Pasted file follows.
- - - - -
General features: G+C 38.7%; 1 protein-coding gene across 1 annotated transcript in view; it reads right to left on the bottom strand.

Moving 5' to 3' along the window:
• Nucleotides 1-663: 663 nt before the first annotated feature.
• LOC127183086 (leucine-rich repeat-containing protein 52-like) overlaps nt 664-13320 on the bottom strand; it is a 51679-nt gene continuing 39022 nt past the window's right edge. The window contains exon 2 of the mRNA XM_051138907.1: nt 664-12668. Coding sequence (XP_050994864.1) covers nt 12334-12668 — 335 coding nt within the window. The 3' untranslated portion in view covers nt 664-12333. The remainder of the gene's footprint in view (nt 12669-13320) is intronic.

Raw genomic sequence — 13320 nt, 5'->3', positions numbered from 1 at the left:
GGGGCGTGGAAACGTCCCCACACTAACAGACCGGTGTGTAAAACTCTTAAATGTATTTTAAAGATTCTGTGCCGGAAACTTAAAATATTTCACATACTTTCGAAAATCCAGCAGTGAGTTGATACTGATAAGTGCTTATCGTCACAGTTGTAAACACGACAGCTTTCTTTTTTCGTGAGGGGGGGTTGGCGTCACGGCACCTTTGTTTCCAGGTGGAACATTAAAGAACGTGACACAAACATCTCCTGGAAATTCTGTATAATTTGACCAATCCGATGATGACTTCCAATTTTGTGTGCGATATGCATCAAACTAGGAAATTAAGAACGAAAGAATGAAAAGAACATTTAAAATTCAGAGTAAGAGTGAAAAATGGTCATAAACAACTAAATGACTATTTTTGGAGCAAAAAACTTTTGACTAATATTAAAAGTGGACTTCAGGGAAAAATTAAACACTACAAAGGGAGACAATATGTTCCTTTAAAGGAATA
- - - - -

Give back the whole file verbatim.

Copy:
General features: G+C 38.7%; 1 protein-coding gene across 1 annotated transcript in view; it reads right to left on the bottom strand.

Moving 5' to 3' along the window:
• Nucleotides 1-663: 663 nt before the first annotated feature.
• LOC127183086 (leucine-rich repeat-containing protein 52-like) overlaps nt 664-13320 on the bottom strand; it is a 51679-nt gene continuing 39022 nt past the window's right edge. The window contains exon 2 of the mRNA XM_051138907.1: nt 664-12668. Coding sequence (XP_050994864.1) covers nt 12334-12668 — 335 coding nt within the window. The 3' untranslated portion in view covers nt 664-12333. The remainder of the gene's footprint in view (nt 12669-13320) is intronic.

Raw genomic sequence — 13320 nt, 5'->3', positions numbered from 1 at the left:
GGGGCGTGGAAACGTCCCCACACTAACAGACCGGTGTGTAAAACTCTTAAATGTATTTTAAAGATTCTGTGCCGGAAACTTAAAATATTTCACATACTTTCGAAAATCCAGCAGTGAGTTGATACTGATAAGTGCTTATCGTCACAGTTGTAAACACGACAGCTTTCTTTTTTCGTGAGGGGGGGTTGGCGTCACGGCACCTTTGTTTCCAGGTGGAACATTAAAGAACGTGACACAAACATCTCCTGGAAATTCTGTATAATTTGACCAATCCGATGATGACTTCCAATTTTGTGTGCGATATGCATCAAACTAGGAAATTAAGAACGAAAGAATGAAAAGAACATTTAAAATTCAGAGTAAGAGTGAAAAATGGTCATAAACAACTAAATGACTATTTTTGGAGCAAAAAACTTTTGACTAATATTAAAAGTGGACTTCAGGGAAAAATTAAACACTACAAAGGGAGACAATATGTTCCTTTAAAGGAATA